AN AUTISM campaigner has called for people with the condition to be more included at the Paralympics.
At the moment, people with learning difficulties can only take part in exhibition events at the Game,s and they must have an IQ under 75.
But Anna Kennedy, who runs Hillingdon Manor school for children with autism in Hillingdon, said many people on the autistic spectrum and people with Aspergers, who excel at sport, often have an IQ above that.
Ms Kennedy, who received an OBE this year for her work on autism and is volunteering at the Paralympics, began researching how many people with the condition were already entered into the Games.
She was told that as far as organisers were aware no one with autism was competing, although there may be some who have the condition alongside another disability.
She said: “They said this might be on their medical records but was not information they could release without permission. It is another case of autism being a hidden disablity.”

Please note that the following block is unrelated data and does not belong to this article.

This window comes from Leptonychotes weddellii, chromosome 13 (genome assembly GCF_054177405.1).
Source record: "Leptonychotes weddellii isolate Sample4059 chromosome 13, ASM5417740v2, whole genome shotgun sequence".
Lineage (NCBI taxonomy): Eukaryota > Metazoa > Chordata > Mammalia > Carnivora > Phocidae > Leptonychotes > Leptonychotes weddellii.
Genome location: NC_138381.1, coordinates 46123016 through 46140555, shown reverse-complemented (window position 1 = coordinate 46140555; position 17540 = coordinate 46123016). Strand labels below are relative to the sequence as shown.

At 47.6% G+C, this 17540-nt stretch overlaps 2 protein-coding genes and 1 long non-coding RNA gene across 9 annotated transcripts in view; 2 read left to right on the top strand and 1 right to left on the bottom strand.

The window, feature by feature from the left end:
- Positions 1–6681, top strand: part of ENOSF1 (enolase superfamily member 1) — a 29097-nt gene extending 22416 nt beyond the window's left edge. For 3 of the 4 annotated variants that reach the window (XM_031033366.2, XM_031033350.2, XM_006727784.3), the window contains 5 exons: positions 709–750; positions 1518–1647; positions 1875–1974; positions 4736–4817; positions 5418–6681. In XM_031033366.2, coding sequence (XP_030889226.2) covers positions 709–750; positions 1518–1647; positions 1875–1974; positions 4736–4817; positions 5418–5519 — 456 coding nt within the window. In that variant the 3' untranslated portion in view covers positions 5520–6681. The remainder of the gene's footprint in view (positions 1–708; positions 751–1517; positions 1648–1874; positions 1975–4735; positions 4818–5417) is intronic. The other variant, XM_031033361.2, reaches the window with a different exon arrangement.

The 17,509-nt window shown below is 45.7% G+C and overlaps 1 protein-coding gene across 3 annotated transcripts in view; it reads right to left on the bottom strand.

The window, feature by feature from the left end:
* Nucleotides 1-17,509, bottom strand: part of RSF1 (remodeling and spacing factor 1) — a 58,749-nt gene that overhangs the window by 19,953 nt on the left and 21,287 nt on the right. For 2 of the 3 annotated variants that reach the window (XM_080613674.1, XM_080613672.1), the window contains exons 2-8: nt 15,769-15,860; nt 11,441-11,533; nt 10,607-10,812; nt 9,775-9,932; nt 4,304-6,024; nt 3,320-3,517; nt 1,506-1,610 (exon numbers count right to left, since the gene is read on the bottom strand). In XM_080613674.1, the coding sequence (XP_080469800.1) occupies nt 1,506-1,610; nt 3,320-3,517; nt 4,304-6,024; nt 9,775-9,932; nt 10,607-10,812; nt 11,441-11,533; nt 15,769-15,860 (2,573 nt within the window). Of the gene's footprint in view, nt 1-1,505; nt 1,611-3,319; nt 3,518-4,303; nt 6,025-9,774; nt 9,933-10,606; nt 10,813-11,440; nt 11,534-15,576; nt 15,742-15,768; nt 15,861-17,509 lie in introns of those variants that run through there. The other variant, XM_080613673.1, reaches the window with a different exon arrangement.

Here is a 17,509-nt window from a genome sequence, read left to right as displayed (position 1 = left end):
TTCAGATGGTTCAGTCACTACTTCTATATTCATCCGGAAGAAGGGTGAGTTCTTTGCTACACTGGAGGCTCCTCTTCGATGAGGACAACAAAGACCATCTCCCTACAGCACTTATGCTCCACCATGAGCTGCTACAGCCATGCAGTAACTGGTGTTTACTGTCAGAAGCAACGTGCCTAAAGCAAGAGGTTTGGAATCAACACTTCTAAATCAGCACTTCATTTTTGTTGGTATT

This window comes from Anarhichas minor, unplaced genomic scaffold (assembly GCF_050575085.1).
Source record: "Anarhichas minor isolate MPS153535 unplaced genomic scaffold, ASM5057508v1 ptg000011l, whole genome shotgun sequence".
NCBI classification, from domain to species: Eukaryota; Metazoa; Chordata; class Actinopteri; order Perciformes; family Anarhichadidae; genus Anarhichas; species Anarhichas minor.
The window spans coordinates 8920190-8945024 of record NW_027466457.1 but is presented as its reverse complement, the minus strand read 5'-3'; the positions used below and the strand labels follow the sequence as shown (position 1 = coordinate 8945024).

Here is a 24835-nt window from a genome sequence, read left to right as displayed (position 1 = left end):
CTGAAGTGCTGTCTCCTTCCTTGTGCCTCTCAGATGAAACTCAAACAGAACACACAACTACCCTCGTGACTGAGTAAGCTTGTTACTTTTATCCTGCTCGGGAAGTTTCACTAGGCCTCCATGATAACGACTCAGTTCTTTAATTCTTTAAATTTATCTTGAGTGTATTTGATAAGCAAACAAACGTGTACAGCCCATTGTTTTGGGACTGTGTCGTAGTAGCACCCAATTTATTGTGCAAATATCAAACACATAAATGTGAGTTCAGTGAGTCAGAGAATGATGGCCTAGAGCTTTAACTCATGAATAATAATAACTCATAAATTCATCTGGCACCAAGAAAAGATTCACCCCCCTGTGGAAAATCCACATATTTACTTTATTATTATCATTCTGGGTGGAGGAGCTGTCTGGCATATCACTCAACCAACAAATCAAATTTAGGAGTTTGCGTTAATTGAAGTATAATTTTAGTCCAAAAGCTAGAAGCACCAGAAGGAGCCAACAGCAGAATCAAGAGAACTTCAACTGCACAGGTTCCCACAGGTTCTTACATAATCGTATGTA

Ms Kennedy said it would inspire a lot of people affected by autism if they could cheer on athletes with the condition.
At the moment, elite athletes with what is classed as an “intellectual disability” can take part in sports such as athletics and swimming.
The category was only re-introduced in 2009. It was banned following controversy at the Sydney Paralympics in 2000, when the Spanish basketball team were stripped of their gold medal after it was discovered that not all players had a learning disability.
The chief executive of UK Sports Association for People with Learning Disability has pledged to have further discussions with Ms Kennedy, who has said she will keep up her campaign for autism and Aspergers to be better recognised at the Games.